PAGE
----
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Generating confusion, concern, and precarity through the Right to Rent scheme in Scotland

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Sharon Leahy, Kim McKee, Joe Crawford

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The Immigration Act 2016 has heralded an era of amplified Government intervention into day-to-day life, placing increased responsibility for border protection on UK citizens. Using interviews with representatives from the field of housing in Scotland, this paper examines one specific aspect of the Immigration Act 2016, the Right to Rent scheme. We investigate how the Right to Rent creates a precarious environment for all those who may appear to be non-UK citizens. We argue that it may endorse senses of fantasy citizenship to inculcate people into acting on behalf of the state and is a driver for further division in society. Scotland provides a particularly interesting case study, as housing is a devolved power, but immigration is not. This creates an additional layer of tension in our interview data, as housing organisations are faced with a set of conditions imposed from Westminster, infringing on a field that Scotland has self-determined for some time. Our interviews illustrate the level of confusion around the scheme, the fact that it is increasing criminalisation in the housing sector, and stresses that the scheme is offloading state responsibility for border protection.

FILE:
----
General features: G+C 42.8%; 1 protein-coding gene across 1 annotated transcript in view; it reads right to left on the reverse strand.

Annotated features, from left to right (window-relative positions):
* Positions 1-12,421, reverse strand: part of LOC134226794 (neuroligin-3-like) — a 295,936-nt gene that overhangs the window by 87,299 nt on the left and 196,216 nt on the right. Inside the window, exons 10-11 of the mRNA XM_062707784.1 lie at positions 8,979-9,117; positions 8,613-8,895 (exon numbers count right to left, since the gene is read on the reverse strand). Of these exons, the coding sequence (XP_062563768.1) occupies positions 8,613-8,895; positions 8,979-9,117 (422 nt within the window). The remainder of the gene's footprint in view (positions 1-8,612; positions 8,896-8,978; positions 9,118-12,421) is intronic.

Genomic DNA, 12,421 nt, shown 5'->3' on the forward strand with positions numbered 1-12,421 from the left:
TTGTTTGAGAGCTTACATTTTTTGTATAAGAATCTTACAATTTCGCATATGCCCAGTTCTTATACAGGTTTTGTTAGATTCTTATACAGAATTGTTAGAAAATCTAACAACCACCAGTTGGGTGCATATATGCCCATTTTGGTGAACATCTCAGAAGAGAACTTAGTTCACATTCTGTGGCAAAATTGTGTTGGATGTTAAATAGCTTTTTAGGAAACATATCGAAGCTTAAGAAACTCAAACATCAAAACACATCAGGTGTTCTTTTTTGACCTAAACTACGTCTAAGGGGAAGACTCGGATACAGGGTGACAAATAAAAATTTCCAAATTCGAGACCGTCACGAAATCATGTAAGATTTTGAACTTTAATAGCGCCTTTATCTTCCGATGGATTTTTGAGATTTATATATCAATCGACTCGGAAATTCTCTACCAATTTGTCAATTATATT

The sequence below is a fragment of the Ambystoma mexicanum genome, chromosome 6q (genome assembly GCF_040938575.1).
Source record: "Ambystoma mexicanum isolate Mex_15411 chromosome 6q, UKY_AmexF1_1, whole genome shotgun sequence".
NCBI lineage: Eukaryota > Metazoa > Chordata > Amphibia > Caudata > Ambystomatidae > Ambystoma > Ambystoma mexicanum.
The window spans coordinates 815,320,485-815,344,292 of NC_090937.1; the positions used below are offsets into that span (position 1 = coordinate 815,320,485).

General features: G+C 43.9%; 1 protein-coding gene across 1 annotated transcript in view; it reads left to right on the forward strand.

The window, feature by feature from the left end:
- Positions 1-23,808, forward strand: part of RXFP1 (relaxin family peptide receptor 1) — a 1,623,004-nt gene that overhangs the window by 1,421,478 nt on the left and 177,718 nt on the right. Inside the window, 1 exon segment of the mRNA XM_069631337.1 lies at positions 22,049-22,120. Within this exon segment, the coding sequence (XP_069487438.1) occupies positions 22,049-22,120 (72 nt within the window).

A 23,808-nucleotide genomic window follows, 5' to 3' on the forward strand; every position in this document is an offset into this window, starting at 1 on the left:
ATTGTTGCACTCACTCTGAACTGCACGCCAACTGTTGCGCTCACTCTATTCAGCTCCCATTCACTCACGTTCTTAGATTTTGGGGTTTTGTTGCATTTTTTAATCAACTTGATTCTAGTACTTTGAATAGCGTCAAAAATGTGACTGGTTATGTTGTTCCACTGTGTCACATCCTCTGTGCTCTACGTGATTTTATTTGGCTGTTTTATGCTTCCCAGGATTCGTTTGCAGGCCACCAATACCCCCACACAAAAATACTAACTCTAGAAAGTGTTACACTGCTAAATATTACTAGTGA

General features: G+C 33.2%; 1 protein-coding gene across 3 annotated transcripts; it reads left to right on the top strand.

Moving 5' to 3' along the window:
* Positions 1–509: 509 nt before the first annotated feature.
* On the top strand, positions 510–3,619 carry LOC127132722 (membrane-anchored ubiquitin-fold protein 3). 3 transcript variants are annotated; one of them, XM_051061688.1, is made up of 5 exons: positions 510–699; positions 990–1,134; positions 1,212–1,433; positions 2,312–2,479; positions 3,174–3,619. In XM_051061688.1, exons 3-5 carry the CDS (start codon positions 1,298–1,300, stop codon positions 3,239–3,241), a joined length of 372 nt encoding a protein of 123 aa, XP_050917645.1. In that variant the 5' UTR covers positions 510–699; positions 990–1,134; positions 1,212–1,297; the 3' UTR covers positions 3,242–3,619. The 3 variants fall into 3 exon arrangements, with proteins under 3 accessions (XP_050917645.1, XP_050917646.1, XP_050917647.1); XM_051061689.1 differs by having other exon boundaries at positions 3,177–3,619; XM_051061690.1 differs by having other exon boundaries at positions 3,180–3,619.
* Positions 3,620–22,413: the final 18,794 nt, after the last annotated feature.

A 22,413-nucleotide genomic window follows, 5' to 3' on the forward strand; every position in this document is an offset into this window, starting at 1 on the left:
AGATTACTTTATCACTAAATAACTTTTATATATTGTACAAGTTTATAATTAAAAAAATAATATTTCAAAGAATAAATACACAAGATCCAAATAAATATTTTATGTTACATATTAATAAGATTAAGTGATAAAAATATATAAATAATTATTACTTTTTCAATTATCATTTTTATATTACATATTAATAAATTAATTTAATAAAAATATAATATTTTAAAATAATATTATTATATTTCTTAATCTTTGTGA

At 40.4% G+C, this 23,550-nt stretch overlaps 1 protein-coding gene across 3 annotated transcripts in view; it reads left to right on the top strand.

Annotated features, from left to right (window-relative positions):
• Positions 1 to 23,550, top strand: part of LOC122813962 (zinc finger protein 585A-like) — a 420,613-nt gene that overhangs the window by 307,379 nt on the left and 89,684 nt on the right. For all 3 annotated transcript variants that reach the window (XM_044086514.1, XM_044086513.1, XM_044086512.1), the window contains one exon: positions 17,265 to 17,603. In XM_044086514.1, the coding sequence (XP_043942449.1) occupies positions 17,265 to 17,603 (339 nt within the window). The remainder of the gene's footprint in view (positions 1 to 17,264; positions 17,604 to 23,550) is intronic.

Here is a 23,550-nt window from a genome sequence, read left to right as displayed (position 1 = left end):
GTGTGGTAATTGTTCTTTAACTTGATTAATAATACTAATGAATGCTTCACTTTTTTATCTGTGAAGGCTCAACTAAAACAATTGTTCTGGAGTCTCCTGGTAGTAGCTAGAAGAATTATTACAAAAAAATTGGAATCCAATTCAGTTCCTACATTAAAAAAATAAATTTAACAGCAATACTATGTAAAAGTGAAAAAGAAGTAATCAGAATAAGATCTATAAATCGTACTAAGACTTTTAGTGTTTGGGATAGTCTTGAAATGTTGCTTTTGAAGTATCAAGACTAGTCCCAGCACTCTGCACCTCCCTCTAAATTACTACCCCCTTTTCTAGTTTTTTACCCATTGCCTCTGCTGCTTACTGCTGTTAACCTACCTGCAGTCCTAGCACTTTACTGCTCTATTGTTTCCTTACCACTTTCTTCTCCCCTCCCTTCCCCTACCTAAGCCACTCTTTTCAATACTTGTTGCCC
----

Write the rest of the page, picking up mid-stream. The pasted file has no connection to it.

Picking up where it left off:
Original languageEnglish
Pages (from-to)604-620
Number of pages17
Issue number3
Early online date28 Nov 2017
Publication statusPublished - Jun 2018

    Research areas

  • Immigration Act 2016, Housing studies, Precarity, Fantasy citizenship

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